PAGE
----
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Supplementary Material for: Real-World Treatment Patterns, Survival, and Prediction of CNS Progression in ALK-Positive Non-Small-Cell Lung Cancer Patients Treated with First-Line Crizotinib in Latin America Oncology Practices

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posted on 06.03.2018, 14:24 by Martín C., Cardona A.F., Zatarain-Barrón Z.L., Ruiz-Patiño A., Castillo O., Oblitas G., Corrales L., Lupinacci L., Pérez M.A., Rojas L., González L., Chirinos L., Ortíz C., Lema M., Vargas C., Puparelli C., Carranza H., Otero J., Arrieta O.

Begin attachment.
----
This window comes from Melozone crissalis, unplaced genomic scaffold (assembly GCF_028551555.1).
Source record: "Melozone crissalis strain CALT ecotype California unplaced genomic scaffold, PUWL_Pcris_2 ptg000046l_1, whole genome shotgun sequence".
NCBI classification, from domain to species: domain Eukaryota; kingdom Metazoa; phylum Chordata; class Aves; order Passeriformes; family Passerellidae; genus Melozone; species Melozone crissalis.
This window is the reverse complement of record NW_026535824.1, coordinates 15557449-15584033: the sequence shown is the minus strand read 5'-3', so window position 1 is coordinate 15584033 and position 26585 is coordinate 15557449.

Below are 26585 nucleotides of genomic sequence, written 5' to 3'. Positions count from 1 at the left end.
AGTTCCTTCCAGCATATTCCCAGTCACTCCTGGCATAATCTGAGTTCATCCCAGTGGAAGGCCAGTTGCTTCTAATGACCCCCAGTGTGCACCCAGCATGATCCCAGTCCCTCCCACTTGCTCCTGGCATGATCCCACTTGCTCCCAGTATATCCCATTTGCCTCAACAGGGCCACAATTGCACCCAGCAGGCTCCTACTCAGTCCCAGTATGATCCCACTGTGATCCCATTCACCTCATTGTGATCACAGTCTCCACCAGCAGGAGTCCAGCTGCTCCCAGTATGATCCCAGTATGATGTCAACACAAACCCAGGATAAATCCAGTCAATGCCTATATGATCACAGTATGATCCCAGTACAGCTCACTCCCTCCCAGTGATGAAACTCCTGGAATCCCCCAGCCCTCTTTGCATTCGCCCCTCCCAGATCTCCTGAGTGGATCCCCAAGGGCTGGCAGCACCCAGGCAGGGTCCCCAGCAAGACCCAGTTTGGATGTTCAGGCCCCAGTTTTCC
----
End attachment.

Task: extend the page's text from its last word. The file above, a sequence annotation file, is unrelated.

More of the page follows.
Objective: This study describes the real-world characteristics, treatment sequencing, and outcomes among Hispanic patients with locally advanced/metastatic ALK-positive non-small-cell lung cancer (NSCLC) treated with crizotinib. Methods: A retrospective patient review was conducted for several centers in Latin America. Clinicians identified ALK-positive NSCLC patients who received crizotinib and reported their clinical characteristics, treatments, and survival. Overall survival and progression-free survival (PFS) were described. A Random Forest Tree (RFT) model was constructed to predict brain progression. Results: A total of 73 patients were included; median age at diagnosis was 58 years, 60.3% were female, and 93.2% had adenocarcinoma. Eighty-nine percent of patients were never smokers/former smokers, 71.1% had ≥2 sites of metastasis, and 20.5% had brain metastases at diagnosis. The median PFS on first-line crizotinib was 7.07 months (95% CI 3.77–12.37) and the overall response rate was 52%. Of those who discontinued crizotinib, 55.9% progressed in the central nervous system (CNS). The RFT model reached a sensitivity of 100% and a specificity of 88% for prediction of CNS progression. Conclusions: The overall response rate and the PFS observed in Hispanic patients with ALK-positive NSCLC treated with first-line crizotinib were similar to those in previous reports. An RFT model is helpful in predicting CNS progression and can help clinicians tailor treatments in a resource-limited practice.

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